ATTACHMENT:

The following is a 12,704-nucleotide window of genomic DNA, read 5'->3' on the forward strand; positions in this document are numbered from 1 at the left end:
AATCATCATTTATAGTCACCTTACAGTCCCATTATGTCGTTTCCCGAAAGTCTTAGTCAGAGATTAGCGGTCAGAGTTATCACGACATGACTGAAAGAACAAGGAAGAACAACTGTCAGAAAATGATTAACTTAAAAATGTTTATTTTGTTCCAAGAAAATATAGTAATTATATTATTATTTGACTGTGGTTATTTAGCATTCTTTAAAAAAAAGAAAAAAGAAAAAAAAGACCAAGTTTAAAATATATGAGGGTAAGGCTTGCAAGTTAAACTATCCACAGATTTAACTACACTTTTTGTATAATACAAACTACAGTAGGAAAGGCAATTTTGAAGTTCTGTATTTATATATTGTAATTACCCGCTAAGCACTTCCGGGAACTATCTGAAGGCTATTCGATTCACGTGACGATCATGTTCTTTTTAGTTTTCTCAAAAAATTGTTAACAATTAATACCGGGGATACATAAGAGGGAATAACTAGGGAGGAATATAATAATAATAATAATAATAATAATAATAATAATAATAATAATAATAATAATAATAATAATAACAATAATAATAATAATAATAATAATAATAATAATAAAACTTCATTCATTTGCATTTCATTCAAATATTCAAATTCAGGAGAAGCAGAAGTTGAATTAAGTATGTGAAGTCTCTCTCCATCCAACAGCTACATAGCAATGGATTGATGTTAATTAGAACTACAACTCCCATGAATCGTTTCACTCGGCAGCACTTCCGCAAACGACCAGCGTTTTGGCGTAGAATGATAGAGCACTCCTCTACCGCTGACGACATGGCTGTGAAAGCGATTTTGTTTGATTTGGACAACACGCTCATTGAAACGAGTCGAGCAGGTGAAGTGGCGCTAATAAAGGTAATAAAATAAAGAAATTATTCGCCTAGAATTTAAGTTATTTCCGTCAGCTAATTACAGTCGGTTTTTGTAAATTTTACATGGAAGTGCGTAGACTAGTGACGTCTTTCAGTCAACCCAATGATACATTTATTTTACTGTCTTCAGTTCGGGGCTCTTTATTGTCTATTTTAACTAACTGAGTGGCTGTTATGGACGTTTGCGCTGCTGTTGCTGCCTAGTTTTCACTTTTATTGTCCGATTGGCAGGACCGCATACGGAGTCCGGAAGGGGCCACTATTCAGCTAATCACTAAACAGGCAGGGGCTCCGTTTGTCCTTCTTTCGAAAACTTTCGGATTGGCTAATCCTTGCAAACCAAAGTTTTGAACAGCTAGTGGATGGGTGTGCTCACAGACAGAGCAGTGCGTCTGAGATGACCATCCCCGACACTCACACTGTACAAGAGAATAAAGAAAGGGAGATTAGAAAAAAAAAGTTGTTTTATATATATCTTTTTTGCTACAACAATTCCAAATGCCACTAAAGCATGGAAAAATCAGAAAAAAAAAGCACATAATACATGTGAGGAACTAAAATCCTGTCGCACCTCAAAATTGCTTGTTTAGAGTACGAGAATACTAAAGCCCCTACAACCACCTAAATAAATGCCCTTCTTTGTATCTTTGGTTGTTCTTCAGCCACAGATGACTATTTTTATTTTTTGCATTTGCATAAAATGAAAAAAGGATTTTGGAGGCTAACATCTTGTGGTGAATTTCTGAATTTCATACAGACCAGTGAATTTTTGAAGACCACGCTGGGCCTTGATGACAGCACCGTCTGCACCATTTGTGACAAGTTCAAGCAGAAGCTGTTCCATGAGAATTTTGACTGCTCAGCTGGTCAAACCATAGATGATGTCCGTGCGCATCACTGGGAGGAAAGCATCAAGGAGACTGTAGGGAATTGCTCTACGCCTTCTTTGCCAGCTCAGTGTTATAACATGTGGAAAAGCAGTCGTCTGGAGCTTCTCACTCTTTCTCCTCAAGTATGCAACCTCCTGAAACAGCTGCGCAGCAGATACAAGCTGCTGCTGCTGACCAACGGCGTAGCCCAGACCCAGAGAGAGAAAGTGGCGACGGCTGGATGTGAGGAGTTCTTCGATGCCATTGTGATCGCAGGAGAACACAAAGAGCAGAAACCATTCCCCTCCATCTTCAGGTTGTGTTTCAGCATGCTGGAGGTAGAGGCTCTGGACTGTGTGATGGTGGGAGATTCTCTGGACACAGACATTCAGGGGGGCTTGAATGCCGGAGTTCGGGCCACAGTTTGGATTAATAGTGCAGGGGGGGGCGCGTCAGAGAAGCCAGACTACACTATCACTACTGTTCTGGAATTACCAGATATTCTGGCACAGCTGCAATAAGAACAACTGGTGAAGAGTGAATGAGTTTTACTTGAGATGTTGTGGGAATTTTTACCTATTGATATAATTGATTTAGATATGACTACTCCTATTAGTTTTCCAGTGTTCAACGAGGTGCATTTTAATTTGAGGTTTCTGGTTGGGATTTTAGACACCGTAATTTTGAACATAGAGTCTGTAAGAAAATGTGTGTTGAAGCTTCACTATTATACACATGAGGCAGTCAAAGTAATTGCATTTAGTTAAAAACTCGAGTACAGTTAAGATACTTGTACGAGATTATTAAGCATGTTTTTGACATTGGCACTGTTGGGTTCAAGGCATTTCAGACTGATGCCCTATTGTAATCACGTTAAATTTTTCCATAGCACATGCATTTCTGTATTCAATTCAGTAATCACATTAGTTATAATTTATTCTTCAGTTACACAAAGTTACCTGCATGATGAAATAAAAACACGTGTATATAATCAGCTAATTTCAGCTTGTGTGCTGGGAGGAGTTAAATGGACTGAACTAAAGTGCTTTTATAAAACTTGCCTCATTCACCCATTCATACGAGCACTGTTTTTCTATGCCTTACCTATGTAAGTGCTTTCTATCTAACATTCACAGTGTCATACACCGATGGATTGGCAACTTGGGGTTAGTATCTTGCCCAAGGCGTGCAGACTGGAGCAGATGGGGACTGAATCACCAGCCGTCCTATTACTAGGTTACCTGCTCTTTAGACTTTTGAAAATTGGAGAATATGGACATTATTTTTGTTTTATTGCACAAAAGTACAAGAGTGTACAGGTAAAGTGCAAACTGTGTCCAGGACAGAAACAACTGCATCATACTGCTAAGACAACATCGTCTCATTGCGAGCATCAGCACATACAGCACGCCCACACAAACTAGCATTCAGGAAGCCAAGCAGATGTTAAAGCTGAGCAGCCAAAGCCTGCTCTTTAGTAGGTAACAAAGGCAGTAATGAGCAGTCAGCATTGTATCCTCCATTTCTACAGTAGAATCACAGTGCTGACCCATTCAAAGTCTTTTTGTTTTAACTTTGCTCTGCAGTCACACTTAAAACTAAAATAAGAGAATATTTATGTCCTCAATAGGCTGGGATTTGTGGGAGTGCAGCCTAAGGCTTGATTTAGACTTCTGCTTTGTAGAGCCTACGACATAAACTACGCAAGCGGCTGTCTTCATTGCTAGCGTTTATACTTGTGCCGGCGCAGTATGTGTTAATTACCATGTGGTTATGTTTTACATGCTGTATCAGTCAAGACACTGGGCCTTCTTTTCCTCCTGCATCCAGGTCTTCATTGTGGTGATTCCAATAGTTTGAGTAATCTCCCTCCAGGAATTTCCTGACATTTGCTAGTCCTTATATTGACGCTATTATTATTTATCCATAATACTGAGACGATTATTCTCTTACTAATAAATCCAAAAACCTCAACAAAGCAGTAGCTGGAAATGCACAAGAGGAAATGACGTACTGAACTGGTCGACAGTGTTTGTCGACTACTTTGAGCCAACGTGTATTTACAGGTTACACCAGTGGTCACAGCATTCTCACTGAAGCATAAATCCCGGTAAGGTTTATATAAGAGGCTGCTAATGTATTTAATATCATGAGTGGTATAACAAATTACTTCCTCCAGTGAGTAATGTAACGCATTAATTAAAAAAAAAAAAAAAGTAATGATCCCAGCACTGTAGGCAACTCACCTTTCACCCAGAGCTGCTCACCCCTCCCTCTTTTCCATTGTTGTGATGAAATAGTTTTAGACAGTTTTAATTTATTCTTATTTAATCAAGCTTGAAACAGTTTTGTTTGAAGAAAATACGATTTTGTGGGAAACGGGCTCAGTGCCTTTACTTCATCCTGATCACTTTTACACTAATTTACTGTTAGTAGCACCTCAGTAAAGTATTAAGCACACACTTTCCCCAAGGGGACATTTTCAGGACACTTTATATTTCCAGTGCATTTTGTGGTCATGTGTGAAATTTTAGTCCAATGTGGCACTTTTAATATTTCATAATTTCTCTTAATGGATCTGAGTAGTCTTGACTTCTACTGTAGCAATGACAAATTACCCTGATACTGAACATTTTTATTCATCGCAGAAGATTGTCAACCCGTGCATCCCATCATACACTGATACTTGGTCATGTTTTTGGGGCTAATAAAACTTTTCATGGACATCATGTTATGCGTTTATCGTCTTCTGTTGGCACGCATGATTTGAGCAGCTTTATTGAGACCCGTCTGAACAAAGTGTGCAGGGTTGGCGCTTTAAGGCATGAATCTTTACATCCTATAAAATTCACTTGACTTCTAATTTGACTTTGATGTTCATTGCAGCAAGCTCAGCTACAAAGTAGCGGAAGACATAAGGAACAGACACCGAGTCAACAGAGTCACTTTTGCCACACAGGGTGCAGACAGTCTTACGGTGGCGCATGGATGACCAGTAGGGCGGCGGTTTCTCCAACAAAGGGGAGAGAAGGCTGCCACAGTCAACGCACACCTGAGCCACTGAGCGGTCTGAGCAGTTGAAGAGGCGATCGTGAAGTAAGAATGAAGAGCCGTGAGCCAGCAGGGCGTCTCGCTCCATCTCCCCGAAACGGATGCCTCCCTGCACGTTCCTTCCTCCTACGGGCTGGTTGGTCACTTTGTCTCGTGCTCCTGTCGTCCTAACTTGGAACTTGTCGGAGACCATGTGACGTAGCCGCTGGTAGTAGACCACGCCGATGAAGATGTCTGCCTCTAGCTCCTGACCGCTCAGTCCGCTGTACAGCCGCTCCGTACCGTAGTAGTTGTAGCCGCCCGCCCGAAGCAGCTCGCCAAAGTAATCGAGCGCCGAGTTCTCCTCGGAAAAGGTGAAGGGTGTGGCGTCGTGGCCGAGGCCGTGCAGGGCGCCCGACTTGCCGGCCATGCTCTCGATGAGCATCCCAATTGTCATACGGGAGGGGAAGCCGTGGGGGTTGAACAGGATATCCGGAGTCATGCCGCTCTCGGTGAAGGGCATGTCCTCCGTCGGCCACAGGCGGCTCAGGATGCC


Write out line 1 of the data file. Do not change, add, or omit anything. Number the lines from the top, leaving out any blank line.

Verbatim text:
The following is a 12,704-nucleotide window of genomic DNA, read 5'->3' on the forward strand; positions in this document are numbered from 1 at the left end: